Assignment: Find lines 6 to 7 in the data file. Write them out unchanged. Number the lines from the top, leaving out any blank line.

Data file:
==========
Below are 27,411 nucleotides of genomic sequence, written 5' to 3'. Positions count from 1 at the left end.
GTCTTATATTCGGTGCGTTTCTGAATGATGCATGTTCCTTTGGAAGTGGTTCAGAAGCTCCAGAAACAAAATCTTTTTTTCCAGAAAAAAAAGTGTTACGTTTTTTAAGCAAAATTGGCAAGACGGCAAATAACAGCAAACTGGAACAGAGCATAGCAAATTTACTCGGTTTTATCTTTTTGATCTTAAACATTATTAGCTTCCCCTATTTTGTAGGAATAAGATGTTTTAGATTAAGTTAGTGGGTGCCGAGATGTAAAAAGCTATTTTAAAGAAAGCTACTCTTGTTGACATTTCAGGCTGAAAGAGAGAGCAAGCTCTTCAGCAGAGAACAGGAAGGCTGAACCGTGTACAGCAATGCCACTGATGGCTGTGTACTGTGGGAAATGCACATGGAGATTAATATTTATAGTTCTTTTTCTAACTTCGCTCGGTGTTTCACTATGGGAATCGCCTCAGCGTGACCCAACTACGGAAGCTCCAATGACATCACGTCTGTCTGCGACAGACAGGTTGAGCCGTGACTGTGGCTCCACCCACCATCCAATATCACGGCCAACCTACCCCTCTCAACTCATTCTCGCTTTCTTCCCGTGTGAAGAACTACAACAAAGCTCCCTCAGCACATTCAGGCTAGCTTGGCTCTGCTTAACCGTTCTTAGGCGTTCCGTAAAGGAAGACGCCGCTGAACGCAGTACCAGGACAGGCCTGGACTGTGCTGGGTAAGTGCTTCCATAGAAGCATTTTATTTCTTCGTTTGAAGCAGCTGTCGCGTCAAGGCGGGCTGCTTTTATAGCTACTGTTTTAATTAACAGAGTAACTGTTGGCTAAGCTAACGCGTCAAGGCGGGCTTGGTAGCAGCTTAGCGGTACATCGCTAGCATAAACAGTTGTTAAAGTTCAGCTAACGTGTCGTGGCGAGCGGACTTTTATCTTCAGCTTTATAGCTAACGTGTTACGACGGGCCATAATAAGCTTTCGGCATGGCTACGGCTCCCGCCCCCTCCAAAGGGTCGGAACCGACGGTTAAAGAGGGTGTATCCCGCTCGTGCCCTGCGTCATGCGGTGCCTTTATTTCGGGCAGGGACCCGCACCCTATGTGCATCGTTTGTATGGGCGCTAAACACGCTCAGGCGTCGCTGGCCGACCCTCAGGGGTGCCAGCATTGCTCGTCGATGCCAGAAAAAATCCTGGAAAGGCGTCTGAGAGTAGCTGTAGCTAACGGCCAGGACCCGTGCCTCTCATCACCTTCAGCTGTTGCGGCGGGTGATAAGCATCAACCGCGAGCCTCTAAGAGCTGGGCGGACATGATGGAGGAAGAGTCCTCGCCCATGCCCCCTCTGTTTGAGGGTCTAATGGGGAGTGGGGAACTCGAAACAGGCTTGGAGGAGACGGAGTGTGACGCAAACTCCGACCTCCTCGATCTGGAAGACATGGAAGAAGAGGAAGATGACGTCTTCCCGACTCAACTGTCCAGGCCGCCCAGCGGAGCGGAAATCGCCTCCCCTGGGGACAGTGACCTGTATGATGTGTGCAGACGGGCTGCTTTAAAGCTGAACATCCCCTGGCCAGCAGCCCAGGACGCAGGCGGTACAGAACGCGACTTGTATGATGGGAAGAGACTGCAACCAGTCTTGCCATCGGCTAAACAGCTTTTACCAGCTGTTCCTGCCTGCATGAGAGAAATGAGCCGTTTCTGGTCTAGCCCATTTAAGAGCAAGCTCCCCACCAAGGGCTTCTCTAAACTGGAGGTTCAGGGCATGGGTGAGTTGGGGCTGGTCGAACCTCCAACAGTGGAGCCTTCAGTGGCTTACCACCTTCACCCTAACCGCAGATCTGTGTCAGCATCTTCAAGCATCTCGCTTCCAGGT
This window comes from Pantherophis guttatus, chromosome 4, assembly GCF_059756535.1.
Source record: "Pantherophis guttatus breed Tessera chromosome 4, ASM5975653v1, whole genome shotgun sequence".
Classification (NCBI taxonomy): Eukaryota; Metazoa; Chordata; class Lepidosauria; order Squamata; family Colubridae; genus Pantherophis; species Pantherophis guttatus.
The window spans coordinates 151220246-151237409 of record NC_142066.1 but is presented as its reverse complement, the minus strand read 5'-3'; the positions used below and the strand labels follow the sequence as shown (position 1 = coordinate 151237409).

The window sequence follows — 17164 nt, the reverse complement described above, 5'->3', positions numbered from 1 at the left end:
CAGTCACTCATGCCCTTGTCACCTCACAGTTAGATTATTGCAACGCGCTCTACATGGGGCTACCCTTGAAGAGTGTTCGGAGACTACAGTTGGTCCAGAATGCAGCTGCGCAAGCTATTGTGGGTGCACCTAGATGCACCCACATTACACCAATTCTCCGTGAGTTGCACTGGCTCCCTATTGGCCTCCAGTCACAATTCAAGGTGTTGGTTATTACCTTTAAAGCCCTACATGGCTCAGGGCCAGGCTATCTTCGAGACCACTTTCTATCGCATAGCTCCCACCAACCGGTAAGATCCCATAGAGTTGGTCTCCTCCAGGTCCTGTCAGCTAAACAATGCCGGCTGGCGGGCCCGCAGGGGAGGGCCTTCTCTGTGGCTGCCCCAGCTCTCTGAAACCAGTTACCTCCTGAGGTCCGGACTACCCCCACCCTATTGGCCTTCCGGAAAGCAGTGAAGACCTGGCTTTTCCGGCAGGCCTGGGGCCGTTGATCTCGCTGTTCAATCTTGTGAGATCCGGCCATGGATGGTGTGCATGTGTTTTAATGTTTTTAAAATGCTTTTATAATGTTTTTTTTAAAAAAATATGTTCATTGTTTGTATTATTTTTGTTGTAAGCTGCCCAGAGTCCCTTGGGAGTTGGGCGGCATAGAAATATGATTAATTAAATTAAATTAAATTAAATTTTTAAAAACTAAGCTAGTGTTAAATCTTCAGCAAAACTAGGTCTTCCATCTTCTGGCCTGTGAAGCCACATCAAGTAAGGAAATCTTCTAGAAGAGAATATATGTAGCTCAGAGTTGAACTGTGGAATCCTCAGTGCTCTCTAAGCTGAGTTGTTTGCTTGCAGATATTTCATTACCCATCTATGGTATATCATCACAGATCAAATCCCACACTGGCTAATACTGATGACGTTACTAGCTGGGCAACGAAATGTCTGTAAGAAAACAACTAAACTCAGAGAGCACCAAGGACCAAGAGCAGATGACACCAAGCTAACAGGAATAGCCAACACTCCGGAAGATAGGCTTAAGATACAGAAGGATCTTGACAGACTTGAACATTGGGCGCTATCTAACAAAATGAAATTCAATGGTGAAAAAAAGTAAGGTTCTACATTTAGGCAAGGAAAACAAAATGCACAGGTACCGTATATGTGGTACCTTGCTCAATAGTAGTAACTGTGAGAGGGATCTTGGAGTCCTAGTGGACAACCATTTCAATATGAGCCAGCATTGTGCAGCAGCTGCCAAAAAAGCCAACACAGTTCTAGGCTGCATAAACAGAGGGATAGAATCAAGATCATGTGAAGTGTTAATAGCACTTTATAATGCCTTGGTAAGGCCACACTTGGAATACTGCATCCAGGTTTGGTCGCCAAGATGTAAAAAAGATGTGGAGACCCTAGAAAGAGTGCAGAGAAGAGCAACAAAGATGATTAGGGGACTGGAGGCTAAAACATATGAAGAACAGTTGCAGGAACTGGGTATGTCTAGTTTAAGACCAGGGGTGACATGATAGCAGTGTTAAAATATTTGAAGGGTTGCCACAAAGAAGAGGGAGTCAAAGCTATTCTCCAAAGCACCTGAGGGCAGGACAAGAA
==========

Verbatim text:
The window spans coordinates 151220246-151237409 of record NC_142066.1 but is presented as its reverse complement, the minus strand read 5'-3'; the positions used below and the strand labels follow the sequence as shown (position 1 = coordinate 151237409).

The window sequence follows — 17164 nt, the reverse complement described above, 5'->3', positions numbered from 1 at the left end: